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Re: May issue of the SPARC Open Access Newsletter

First things first. Once Green OA self-archiving mandates are=20
adopted universally by institutions and funders, the planet will=20
have Green OA (to the refereed final drafts of articles accepted=20
for publication), at long last, to the enormous benefit of=20
research, researchers, their institutions, and the public that=20
funds the research, in terms of research uptake, usage,=20
applications, impact and progress.

As long as subscriptions continue to pay for publication (the=20
print edition, the online edition, distribution, archiving, and=20
peer-review/copy-editing), there is no need for any further=20

If and when universal Green OA should eventually make=20
institutional subscriptions no longer sustainable (because users=20
are satisfied with the Green OA version, so their institutions=20
cancel their subscriptions), then publishers will cancel the=20
print edition and online edition, offload the distribution and=20
archiving to the global network of Green OA institutional=20
repositories, and charge only for the peer-review/copy-editing=20
costs. The institutions can and will pay for that, per paper=20
refereed, out of a fraction of their annual windfall=20
subscription-cancellation savings.

But we are nowhere near that yet. Most of today's Gold OA fees=20
are not only much higher than they would be if users were all=20
satisfied with the Green OA version, but the money to pay for=20
them is still mostly tied up in journal subscriptions.

That's why all this pre-emptive speculation is irrelevant. The=20
only thing missing today is OA itself, and universal Green OA=20
mandates will provide it. After that, publishing will adapt as a=20
matter of natural course.

Stevan Harnad

Harnad, S. (2009) The PostGutenberg Open Access Journal. In: Cope, B.
& Phillips, A (Eds.) The Future of the Academic Journal. Chandos.

On Tue, May 4, 2010 at 7:14 PM, Sandy Thatcher <sgt3@psu.edu> wrote:

> My understanding of why many publishers oppose FRPAA and the=20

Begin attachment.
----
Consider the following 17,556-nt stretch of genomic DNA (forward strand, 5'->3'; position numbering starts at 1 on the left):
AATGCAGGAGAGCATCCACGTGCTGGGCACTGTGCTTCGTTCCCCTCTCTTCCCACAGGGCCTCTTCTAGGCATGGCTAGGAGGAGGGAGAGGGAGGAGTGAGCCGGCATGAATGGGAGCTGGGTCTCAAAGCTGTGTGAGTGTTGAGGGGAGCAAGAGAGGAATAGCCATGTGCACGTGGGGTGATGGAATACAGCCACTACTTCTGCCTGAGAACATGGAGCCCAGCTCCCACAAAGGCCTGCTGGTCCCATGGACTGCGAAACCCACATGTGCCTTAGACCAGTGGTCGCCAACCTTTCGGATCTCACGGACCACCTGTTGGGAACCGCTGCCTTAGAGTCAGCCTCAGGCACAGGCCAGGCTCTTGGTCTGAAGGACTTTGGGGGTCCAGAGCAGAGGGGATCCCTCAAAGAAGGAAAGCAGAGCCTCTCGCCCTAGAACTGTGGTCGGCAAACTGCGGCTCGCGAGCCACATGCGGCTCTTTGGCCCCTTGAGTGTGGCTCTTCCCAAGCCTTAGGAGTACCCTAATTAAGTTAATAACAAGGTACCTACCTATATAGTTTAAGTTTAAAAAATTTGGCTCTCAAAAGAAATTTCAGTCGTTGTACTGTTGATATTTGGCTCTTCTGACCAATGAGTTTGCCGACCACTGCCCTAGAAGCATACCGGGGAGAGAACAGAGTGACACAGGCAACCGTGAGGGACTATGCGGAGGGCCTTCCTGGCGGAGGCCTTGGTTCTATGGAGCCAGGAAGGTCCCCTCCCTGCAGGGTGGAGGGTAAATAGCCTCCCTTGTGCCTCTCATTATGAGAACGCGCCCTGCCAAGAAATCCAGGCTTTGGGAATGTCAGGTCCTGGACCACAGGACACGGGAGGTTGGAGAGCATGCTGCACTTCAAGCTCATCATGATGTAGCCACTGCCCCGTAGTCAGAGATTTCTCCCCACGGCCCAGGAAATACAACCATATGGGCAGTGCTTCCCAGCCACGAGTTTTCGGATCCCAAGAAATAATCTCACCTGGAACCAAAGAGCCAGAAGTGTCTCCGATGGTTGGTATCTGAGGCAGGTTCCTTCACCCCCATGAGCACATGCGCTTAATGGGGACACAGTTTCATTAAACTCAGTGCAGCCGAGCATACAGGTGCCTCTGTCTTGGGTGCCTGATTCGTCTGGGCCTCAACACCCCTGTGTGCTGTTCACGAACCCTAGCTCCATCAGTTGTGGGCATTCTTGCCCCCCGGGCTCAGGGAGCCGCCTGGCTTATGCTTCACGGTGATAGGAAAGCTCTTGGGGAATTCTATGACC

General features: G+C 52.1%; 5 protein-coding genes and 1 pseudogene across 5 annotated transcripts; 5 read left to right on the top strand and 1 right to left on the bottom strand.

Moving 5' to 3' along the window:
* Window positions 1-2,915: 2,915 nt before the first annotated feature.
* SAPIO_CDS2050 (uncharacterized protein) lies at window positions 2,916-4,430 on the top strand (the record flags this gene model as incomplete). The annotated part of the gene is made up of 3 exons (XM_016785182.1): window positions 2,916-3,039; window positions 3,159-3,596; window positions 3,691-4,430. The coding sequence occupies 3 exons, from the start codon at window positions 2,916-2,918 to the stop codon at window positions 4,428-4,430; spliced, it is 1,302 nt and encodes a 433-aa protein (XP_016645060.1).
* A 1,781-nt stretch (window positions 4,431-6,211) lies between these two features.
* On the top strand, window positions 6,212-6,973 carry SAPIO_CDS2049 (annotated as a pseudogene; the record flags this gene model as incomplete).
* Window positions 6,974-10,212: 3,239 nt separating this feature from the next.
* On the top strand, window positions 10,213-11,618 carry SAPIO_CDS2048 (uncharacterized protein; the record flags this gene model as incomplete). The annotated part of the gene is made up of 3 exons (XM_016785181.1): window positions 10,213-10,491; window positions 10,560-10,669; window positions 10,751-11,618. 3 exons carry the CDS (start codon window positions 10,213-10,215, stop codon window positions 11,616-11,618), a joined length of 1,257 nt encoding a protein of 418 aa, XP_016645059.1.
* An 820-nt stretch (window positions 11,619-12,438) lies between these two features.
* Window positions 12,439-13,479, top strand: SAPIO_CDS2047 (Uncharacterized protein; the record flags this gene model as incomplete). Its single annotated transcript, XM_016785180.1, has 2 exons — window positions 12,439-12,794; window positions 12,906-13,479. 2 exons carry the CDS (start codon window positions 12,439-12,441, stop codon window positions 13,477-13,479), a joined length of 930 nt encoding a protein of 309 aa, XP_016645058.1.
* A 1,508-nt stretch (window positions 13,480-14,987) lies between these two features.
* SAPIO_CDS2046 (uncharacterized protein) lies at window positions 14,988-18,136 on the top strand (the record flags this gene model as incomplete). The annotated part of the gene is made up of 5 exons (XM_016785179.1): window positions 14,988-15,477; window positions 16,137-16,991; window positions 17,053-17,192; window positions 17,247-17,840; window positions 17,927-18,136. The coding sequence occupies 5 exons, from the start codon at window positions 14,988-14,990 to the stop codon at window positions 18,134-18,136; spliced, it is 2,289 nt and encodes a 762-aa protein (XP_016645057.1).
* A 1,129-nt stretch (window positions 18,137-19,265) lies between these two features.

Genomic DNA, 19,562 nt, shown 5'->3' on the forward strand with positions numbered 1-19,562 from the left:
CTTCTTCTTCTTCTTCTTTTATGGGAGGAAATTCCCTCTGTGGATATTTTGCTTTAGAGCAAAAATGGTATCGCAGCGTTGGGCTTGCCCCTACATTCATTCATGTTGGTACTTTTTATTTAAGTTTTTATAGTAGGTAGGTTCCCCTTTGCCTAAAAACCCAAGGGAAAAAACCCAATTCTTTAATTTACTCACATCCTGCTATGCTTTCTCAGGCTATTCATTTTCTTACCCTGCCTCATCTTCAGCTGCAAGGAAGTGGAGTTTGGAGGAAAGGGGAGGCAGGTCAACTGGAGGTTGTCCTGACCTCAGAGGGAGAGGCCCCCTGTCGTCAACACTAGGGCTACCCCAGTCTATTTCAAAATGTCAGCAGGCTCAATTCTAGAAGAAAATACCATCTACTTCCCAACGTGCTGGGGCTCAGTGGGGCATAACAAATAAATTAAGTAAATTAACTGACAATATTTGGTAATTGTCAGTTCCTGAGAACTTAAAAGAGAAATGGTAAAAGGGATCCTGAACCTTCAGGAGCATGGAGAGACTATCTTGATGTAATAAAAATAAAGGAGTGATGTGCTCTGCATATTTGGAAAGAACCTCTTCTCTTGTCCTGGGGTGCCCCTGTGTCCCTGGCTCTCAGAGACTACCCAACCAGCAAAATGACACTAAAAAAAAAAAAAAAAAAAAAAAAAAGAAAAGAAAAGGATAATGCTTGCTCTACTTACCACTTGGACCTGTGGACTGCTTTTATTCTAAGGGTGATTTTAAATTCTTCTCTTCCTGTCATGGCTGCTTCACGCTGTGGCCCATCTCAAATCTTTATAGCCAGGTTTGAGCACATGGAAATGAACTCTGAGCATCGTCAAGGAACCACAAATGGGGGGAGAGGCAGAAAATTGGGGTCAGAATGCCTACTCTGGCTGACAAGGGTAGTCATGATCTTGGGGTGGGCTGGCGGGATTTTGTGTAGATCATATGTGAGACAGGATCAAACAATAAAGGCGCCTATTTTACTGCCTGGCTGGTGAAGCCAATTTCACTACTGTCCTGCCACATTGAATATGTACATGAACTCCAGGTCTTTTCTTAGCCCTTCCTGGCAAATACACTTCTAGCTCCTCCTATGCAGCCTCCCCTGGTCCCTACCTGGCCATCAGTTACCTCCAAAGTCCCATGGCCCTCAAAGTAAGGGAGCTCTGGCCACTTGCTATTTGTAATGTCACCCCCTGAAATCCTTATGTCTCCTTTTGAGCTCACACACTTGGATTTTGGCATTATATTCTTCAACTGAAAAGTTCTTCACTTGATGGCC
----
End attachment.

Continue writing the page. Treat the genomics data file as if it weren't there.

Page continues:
> NIH policy is that it mandates the uncompensated appropriation=20
> of the peer review conducted by publishers. Given the retention=20
> of rights involved in the agreements that researchers will be=20
> required to sign, this does not have to raise any copyright=20
> issues per se. =A0But it does mean that the federal government is=20
> requiring publishers to pay the cost of peer review if they=20
> want to continue publishing any articles funded by agency=20
> dollars.
> Because this involves just Green OA, it remains to be seen=20
> whether libraries, especially given the pressures on their=20
> budgets today, will have sufficient incentive to continue=20
> subscribing to high-priced STM journals they know they can=20
> access for free after 6 months just for the benefit of the=20
> final processing that publishers provide.
>>From what I have learned over the past several years about how
> little importance people, including even authors, seem to place=20
> on copyediting, I'm not sanguine that this deal is going to=20
> work out well for publishers.
> In that event, it seems to me that publishers have three=20
> choices:
> 1)start charging fees to cover the cost of peer review and
>  final processing (in effect, becoming Gold OA publishers), 2)
>  accepting for publication only articles not funded by
>  government, or 3) investing their capital in some more
>  promising business. =A0Since FRPPA includes no provision for
>  paying any such fees, that burden will fall back upon authors
>  and their universities. Under scenarios 2 and 3,
>  government-funded research will then need to be peer reviewed
>  in some other way than by publishers. Who will provide that
>  service? =A0FRPPA requires peer review. If government starts to
>  provide peer review, then we are into uncertain territory,
>  with potential politicization of the process and variability
>  in funding levels from year to year. Professional societies
>  are the logical players here, but they are already suffering
>  from financial problems and are loath to raise membership fees
>  much higher to pay for added services.
> FRPAA does not at the moment include the NEH, which funds most=20
> research in the humanities--when government funding is=20
> available at all. But as we all know, it funds only a minuscule=20
> portion of humanities research. =A0If FRPAA is extended to the=20
> NEH eventually, or if the Executive Branch decides to mandate=20
> open access for the NEH via executive order, as Peter suggests=20
> it might do, I would guess that most publishers of humanities=20
> journals will either begin not to accept NEH-funded articles=20
> for review or else require special fees for such articles to=20
> cover costs of peer-reviewing them, in effect instituting=20
> hybrid Gold OA.
> What does seem perfectly clear is that scholars are going to=20
> continue needing their articles peer reviewed because only in=20
> that way can they advance in their careers. If FRPPA does not=20
> pay for peer review, and publishers decide not to consider=20
> articles funded by government research, then some mechanism=20
> will still need to be put in place to have peer review carried=20
> out. Has anyone given much thought to how that will be=20
> accomplished if scenarios 2 and 3 comes to pass?
> Sandy Thatcher
> P.S. Peter says that 60% of publishers now allow "postprints" to
> be posted OA. Is that true? I thought "postprint" meant
> peer-reviewed but not finally processed, but in this newsletter
> he seems to be talking as though "postprints" meant the final
> versions as published. I believe the 60% figure is accurate for
> Green OA. I doubt it is accurate for final versions.